Stephen's journey towards Forest Therapy has deep roots that trace back to his early childhood experiences near the Alps. Living in such proximity to this awe-inspiring natural landscape imbued his formative years with an intimate connection to the outdoors. From the crisp mountain air to the comforting embrace of forest canopies, his everyday life was intricately entwined with the rhythms of nature. These rich experiences cultivated within him a profound respect and deep-seated reverence for the natural world. The mountains and forests of his childhood instilled in him valuable lessons of resilience and harmony, and these principles would later profoundly influence his therapeutic practices and philosophy. As Stephen grew, so did his fascination and appreciation for the nurturing power of nature, leading him to integrate this wisdom into his professional life.
It was during his continuous professional development that Stephen discovered the Japanese practice of Shinrin-Yoku, or 'forest bathing'. This concept, introduced to the world by Tomohide Akiyama, resonated deeply with Stephen. It echoed his own belief in the therapeutic power of nature, which was rooted in the thousands of years our ancestors spent living in harmony with the natural world. This understanding has shaped Stephen's adoption of Forest Therapy in his practice. As an experienced practitioner, Stephen guides clients to reconnect with the natural environment, allowing them to experience the tranquillity and comfort it offers.
Forest therapy isn't simply a mere leisurely walk in the woods, it's an opportunity to form a deeper, symbiotic relationship with the natural world. It is a chance to listen, observe, and interact with the forest, becoming attuned to its rhythms and soaking up its healing energies. This therapeutic approach offers considerable health benefits: it can help regulate blood pressure, activate the body's 'rest and digest' system to foster relaxation, and even enhance the immune response by increasing natural killer cells. Studies have shown that forest therapy can also alleviate stress, improve mood, increase energy levels, and improve sleep quality.
The sights, sounds, and smells of the forest can help to distract from pain or discomfort, and the general sense of peace and tranquillity can aid in reducing anxiety and depression. By offering a peaceful space in the verdant expanses of Bristol, Stephen aids his clients in tuning into their inner tranquillity and deriving the benefits of forest therapy.
Stephen believes deeply in the transformative powers of nature. He conducts his forest therapy sessions in the ample green spaces of Bristol, sharing these beneficial experiences with clients. Beyond his professional life, Stephen enjoys exploring diverse natural landscapes, often accompanied by his family. This personal connection to the natural world fuels his passion and enriches his professional practice.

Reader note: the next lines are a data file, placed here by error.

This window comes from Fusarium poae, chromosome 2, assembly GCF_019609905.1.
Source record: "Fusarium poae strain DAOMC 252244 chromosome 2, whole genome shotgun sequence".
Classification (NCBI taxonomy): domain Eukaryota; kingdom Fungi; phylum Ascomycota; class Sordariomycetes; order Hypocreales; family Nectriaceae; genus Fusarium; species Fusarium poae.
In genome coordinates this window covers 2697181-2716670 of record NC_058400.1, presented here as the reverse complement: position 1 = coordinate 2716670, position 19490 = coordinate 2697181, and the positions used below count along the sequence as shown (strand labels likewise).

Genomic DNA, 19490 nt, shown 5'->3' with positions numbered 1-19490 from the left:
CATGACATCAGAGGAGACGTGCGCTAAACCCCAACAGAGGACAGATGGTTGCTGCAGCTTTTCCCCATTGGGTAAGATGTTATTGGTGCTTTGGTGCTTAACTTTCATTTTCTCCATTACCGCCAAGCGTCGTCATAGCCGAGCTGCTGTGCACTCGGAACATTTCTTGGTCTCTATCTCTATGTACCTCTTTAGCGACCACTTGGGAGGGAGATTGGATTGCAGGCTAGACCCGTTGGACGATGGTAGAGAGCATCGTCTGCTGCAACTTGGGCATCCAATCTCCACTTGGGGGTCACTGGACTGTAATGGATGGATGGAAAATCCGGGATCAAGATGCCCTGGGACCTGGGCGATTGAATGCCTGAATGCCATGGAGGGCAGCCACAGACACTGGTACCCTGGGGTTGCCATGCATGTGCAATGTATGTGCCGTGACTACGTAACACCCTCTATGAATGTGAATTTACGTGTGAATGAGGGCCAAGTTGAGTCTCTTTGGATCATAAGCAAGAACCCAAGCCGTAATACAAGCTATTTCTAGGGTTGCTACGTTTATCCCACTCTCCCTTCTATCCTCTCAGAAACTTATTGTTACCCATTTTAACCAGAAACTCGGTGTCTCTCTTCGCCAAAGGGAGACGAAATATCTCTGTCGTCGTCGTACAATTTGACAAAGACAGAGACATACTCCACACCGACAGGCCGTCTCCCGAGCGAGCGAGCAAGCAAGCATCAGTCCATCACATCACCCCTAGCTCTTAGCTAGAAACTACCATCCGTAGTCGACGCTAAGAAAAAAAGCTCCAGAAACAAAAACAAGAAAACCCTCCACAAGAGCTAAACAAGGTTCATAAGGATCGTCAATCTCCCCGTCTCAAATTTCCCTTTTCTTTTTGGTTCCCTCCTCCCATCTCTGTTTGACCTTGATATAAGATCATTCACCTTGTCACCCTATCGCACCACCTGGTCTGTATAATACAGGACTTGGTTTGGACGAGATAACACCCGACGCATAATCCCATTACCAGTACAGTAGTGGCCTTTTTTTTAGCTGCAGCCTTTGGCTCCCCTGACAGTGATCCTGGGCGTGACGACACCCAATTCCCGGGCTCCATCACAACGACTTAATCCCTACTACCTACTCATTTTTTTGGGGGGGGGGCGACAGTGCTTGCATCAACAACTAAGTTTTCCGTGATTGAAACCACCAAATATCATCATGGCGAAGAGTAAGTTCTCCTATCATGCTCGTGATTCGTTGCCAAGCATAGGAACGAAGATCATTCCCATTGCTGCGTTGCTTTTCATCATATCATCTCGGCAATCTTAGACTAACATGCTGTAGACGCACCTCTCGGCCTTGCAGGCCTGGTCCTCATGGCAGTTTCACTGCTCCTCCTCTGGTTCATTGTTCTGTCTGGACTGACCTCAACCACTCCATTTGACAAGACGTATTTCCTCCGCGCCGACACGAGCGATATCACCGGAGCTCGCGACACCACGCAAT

In Stephen's practice, the depth of his training meets the passion he carries for forest therapy. He harnesses the tranquillity of Bristol's lush landscapes, transforming these green spaces into therapeutic sanctuaries for his clients. Within the calm embrace of Bristol’s natural scenery, he creates a comforting space for his clients to pause, breathe, and reconnect with their natural rhythms.
His goal is not just to alleviate immediate distress but to help foster a lasting harmony between the individual and the ebb and flow of nature. This connection opens doors to enhanced emotional well-being and peace.
Inviting individuals who grapple with life's various challenges - from stress and anxiety to dealing with grief and transitions - Stephen accompanies them on a path of self-discovery and healing. Together, they tap into the healing powers of nature, making every forest session a journey of profound transformation.
Park, B.J., Tsunetsugu, Y., Kasetani, T. et al. The physiological effects of Shinrin-yoku (taking in the forest atmosphere or forest bathing): evidence from field experiments in 24 forests across Japan. 2010
Hansen MM, Jones R, Tocchini K. Shinrin-Yoku (Forest Bathing) and Nature Therapy: A State-of-the-Art Review. Int J Environ Res Public Health. 2017
Li Q, Morimoto K, Nakadai A, et al. Forest Bathing Enhances Human Natural Killer Activity and Expression of Anti-Cancer Proteins. International Journal of Immunopathology and Pharmacology. 2007